Monaco & Monte Carlo: Day 7
I know, I know. I’m terrible at chronicling my adventures on time. And there are still 21 days left to cover. Lol.
Anyway, so after an exciting day exploring Vieux Nice with Stephen, Gloria and I bid farewell to him and headed back to our hostel to get some shuteye. The next morning, we woke up and took our time exploring another small section of Vieux Nice, mainly because I’d read so much about the socca and desperately wanted to try it.
Socca is crispy bread made from chickpeas, a Vieux Nice specialty that everyone coined a must-try in Nice. While hunting for socca, we passed more cute shops and restaurants, including a candy store that was furnished to resemble a pirate’s cove. Various kinds of candy — chocolates, gummy bears, chewy sour strings, coke-flavored gummies — were stashed in wooden barrels around the shop.
Eventually we found one of the top-rated socca places and settled for the renown chickpea bread. And then we braced ourselves for our sensational first bite. I stared at Gloria as she stared back at me, both of us silently processing the taste as we chewed.
A whole minute later, her verdict arrived in a single question: “Carissa, what is this?”
The grimace on her face suggested what I already knew, but since I had been the one who raved about the socca reviews and insisted that we try it, I decided to give the French delicacy the benefit of the doubt, so I bit into it again. And again. And again.
It was salty. Very, very salty. Maybe Gloria and I just weren’t accustomed to this. I tried to look beyond the saltiness, but all I got was greasy flat bread. There was nothing really spectacular about it, unfortunately. We’d spent a full hour looking for socca shops and now that we finally tried our first socca, we decided it was enough.
Just as noon rolled around, we decided to make that trip to Monaco and Monte Carlo by bus. The last time we stopped in Monaco, it had been too inconvenient to explore with our huge backpacks in tow. So we promised we’d go back without our backpacks this time, and the time was now.
It was hard scouting for the Bus 100 that went to Monte Carlo, as most people barely spoke English and we barely spoke French. Plus neither of us had any data on our phones to consult Google. Eventually we found the bus and hopped on, grateful to finally be on our way to the fancy region of the French Riviera. The ride was €1,50 per person, one-way.
Because all the seats were occupied, many of us had to stand. We gripped a metal pole and tried to enjoy the gorgeous scenery unfolding outside our window as the bus rambled on ungracefully. The trip was so long and bumpy that I lost my balance a couple of times and had to apologize to random French strangers for stepping on their feet.
We got off at Monte Carlo and snapped some shots of the grand casino, with an array of luxurious cars parked in front, symbolizing the wealth and stature of the place. It was no place for a cheap sedan. If you didn’t have a Ferrari or a Rolls Royce, you might as well just park at the back. The front was reserved for some of the more camera-worthy ones.
Our water bottles were running empty and we were getting thirsty and dehydrated from walking around in the heat. Water bottles in the area were going for €2 (RM10!!!) so we opted for tap water from the casino’s bathroom. Tap water throughout France is clean, unlike in other parts of Europe.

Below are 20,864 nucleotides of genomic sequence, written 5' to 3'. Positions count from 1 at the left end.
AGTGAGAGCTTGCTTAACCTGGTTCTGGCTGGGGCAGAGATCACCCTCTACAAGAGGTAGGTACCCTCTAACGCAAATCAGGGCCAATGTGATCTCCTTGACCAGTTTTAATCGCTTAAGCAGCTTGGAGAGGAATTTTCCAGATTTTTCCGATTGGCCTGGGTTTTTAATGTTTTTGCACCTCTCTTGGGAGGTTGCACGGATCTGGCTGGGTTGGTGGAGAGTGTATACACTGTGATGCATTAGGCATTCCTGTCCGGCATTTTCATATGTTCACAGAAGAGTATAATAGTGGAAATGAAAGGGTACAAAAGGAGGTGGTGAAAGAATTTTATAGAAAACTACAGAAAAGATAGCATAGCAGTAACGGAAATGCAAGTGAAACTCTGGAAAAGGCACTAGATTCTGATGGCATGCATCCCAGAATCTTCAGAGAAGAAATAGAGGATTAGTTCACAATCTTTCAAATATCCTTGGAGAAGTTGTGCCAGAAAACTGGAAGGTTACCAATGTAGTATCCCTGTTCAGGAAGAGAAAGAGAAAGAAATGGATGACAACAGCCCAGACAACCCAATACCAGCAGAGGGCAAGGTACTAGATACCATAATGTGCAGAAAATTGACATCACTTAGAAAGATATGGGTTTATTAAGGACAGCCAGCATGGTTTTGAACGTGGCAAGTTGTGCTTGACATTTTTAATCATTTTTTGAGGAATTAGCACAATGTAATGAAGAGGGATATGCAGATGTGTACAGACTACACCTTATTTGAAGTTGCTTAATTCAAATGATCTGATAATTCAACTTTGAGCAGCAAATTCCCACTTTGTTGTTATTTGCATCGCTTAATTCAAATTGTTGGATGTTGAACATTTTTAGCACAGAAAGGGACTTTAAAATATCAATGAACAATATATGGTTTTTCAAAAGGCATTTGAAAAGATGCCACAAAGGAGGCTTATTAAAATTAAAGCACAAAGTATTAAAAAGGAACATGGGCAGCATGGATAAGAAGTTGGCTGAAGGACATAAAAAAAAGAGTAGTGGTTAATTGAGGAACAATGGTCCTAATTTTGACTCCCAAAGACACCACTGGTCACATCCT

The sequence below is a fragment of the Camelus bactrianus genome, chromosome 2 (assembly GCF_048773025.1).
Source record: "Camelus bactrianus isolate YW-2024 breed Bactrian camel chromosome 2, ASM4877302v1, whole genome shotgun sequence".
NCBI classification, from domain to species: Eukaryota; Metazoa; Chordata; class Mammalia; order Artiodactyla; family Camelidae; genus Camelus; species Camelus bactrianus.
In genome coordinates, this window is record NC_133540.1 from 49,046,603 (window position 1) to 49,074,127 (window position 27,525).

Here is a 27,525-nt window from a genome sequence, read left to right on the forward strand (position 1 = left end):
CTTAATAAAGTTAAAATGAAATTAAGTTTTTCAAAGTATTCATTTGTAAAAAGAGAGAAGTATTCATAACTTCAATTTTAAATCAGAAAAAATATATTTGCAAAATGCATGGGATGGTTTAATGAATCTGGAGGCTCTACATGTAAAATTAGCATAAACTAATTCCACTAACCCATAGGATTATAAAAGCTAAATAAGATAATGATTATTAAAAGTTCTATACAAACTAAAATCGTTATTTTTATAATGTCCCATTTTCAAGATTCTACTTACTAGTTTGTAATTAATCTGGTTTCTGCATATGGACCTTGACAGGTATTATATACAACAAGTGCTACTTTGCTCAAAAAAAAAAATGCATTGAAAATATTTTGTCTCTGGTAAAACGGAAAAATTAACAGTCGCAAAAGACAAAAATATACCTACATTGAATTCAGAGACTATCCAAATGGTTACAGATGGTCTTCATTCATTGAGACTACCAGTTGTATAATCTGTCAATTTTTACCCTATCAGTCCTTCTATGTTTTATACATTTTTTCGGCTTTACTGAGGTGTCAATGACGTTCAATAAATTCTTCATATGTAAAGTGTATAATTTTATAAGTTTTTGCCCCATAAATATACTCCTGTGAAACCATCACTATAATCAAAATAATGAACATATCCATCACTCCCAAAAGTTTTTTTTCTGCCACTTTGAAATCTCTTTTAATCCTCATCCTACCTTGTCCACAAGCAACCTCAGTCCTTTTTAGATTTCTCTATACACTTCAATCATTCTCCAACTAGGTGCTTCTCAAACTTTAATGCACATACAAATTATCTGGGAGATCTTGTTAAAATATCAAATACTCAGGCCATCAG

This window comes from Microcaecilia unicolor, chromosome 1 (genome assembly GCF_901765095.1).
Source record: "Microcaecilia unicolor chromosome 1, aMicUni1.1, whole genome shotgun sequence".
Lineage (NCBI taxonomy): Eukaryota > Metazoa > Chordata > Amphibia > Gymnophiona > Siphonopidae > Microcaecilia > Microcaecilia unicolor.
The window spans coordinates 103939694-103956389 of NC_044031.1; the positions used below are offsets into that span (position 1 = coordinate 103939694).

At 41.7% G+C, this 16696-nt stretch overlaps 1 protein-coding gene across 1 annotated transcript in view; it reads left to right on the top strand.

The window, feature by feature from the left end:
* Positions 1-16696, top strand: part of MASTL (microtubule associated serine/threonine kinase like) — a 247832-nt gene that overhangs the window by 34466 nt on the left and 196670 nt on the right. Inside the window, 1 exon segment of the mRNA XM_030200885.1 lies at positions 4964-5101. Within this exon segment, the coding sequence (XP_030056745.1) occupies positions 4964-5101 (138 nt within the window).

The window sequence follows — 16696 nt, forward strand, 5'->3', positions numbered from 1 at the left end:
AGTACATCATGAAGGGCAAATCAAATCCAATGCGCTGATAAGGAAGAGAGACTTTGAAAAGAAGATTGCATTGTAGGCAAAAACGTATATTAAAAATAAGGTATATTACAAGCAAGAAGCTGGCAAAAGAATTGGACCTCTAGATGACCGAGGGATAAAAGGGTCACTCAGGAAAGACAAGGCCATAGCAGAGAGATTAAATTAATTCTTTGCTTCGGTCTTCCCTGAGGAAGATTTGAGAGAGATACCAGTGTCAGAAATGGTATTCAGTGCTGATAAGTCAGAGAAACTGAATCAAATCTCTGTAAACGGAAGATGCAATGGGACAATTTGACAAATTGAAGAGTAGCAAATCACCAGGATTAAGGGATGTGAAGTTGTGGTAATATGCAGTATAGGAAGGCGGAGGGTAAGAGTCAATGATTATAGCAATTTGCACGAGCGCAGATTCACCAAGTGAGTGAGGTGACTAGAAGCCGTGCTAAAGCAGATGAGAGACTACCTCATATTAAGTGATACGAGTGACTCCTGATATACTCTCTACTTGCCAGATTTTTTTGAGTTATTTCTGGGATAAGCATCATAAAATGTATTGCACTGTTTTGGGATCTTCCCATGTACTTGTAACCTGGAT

Normally, I wouldn’t refill my water bottle from the tap in a public bathroom, but every Euro we had on us was extremely precious, so after some debate with Gloria about whether this was truly necessary, I went into the casino and filled our empty plastic water bottles with water. It felt strange to enter the playground of France’s elite on the premise of borrowing the fancy bathroom just so I could quench our thirst for the next few hours.
Monte Carlo was very pretty, but there wasn’t much to do and see. Beautiful buildings that boasted grandeur and sophistication were all around us. At one point, we stopped beneath a shady tree in front of a nice hotel that was probably the equivalent of the Park Plaza Hotel in New York City, and did some people-watching as extravagant cars rolled up and bellboys rushed out in neatly-pressed dark uniforms to greet the guests. We watched important-looking people exit their limousines, escorted immediately into the hotel lobby with wide smiles and air kisses. And then after a while, we got bored and decided to take the bus to Monaco. We took Bus 1 to Monaco, which was a short ride away.
Nutella Bready sounded too awesome to turn down, so we treated ourselves to a quick snack as we climbed up the stairs to see the entrance of the Monaco palace. I don’t know why they don’t sell the crispy Nutella-infused wafer sticks in other continents, but they should.
The view of the city was shadowed by gray clouds, signs of a stormy evening brewing ahead. For a while, we just gazed at the yachts bobbing on the pale waters and the cluster of buildings packed together against the scenic mountainous backdrop. Monaco, known as an independent tax-free microstate, is home to billionaires, million-dollar yachts and the Grand Prix race circuit. While it sits proudly on the French Mediterranean coastline, it is not entirely a member of the European Union.
When Gloria and I got back to our hostel in Nice, we washed our laundry in the tub, hung them around our room to air-dry, and microwaved a quick canned meal for dinner. Because some of the clothes weren’t drying properly, we had to use the hairdryer to speed things up. And then we went to bed, with our wet laundry strung in cords around the room, praying that the morning would bring forth another exciting day, warm sun, and dry laundry.